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How Much Carbon Are Our Trees Actually Sucking Up?

All forests are important, but some are more important than others.

How Much Carbon Are Our Trees Actually Sucking Up?

Without a strategy to maintain the world’s forests, we may as well give up on climate change and accept our fate. Trees are that important. Deforestation contributes about 15% of all greenhouse gases, because a lot of a tree’s mass is carbon. When you cut it down or burn it, you’re effectively releasing CO2 into the atmosphere. We need trees as carbon “sinks”–they’re the best storage devices we have.

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For the last several years, Greg Asner has been mapping some of the most important forests in the world, not only measuring how many trees are left but also their capacity as climate remediation machines. He flies above the canopy in the Carnegie Airborne Observatory (CAO), a souped up twin-engine plane. On-board are two pieces of equipment: a LIDAR machine and a spectrometer. The LIDAR (Light Detection and Ranging) bounces laser signals off the trees at a rate of about 500,000 pulses per second, mapping in 3-D detail. The spectrometer measures for 21 chemical traits and gives a sense of the carbon stock and tree species diversity.


The key insight from Asner’s work is that not all forests are equal. Temperature, precipitation, soil, geology and terrain affect a tree’s ability to sequester carbon. The CAO is able to show which areas of forest are most important from a climate point of view and where we might have the most impact by replanting.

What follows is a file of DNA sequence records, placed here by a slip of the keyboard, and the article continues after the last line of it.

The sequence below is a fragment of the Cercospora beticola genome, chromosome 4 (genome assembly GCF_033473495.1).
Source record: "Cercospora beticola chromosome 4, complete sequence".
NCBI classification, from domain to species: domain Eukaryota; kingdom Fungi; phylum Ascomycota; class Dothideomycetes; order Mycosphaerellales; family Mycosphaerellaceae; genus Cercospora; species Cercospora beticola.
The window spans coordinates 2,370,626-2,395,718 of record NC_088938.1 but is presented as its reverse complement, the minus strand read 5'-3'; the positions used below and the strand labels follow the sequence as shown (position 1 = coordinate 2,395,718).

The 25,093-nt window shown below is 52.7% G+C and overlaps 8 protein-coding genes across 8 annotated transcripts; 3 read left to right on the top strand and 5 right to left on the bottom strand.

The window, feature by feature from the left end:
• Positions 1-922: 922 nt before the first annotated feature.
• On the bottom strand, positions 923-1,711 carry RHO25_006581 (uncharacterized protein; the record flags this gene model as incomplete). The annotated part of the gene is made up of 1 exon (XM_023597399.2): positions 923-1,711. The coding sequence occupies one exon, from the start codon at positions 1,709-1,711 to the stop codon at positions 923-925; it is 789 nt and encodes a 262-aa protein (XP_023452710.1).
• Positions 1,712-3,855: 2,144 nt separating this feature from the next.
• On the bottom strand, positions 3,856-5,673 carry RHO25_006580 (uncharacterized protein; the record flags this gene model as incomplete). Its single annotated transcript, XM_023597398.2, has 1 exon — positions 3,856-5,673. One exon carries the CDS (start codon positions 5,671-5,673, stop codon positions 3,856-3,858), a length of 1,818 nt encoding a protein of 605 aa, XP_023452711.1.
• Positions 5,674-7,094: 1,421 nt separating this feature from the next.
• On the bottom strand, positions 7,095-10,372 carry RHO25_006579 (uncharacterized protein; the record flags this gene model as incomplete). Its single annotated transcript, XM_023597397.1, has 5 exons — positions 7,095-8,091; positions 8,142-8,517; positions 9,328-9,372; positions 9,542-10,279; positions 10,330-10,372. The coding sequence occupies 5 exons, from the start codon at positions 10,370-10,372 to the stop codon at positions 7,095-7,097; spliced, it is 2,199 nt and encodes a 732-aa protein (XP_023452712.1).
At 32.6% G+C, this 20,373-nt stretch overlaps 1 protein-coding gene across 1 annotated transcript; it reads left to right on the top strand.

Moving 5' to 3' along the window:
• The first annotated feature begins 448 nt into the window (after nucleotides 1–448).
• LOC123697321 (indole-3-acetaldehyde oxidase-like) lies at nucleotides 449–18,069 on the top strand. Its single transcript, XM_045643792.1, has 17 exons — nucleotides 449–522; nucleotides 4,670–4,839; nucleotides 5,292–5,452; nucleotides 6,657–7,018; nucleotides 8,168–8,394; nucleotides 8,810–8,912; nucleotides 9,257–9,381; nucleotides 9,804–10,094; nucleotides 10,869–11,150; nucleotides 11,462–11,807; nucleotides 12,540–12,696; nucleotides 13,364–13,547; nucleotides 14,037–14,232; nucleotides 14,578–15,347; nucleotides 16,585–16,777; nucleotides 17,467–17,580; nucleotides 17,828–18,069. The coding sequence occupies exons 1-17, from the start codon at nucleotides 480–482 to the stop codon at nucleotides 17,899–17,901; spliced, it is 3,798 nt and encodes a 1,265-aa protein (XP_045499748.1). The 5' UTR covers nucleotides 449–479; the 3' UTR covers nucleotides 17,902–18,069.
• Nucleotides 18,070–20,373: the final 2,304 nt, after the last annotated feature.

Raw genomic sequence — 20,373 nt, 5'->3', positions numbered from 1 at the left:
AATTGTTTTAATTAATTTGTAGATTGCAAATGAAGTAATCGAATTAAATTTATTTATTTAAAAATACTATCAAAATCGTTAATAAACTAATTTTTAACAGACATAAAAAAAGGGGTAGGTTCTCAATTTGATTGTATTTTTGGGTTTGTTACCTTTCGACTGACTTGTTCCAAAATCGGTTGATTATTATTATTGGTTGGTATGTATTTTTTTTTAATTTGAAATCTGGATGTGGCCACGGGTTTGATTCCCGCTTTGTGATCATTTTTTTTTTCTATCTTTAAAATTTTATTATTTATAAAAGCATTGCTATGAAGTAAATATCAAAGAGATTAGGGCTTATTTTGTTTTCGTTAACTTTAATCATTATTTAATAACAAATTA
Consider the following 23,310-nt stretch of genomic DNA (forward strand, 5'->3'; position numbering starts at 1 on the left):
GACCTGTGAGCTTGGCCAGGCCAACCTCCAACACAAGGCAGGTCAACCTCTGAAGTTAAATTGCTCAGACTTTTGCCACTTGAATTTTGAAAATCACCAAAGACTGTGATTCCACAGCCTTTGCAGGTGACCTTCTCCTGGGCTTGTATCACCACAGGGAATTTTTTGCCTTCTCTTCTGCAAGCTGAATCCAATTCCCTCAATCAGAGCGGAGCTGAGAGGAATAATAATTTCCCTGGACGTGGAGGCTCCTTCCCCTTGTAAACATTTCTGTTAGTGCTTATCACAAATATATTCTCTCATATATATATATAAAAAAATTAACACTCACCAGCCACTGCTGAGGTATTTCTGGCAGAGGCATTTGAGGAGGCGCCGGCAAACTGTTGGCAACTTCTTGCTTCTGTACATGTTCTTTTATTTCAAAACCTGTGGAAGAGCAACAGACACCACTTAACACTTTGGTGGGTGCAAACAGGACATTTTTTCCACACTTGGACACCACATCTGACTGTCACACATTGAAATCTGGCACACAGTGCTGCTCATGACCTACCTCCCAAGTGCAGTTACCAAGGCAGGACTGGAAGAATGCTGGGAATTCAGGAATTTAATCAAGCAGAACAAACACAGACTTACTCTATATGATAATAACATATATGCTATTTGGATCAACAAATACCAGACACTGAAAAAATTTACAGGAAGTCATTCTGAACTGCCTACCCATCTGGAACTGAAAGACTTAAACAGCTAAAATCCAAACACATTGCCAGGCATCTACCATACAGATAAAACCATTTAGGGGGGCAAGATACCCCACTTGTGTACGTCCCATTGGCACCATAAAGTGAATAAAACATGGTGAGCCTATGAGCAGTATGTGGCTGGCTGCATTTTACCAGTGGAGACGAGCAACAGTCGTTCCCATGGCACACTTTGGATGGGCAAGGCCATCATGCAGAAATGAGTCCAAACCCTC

“Not only does it highlight the incredibly important global role of tropical forests in storing carbon, it shows precisely where the most carbon is stored within tropical forest regions,” Asner says, via email. “This is allowing for most tactical or targeted conservation of those high-carbon forests.”

The research has also revealed that what we thought we knew about carbon sinks was wrong. Both satellites and on-the-ground surveys failed to show the natural difference in carbon storage, nor the extent of human impact through mining, logging, agriculture and housing.

Asner, who is based at the Carnegie Institution for Science, at Stanford, spends six months of the year in the air. So far he’s mapped forests in the Andes and western Amazon, including Peru, Ecuador and Colombia, as well forests in South Africa and Madagascar, and in Hawaii. The research quantifies the impact of a country’s development plans and can be used in international climate negotiations to assess how a country should be compensated for not developing. Such compensation schemes are key to potential future agreements.

“Without the detailed maps that we make, it is unlikely that protections will be put in the most efficient or impactful portions of our planet, in terms of sequestering carbon and slowing climate change,” Asner says.

About the author

Ben Schiller is a New York staff writer for Fast Company. Previously, he edited a European management magazine and was a reporter in San Francisco, Prague, and Brussels.

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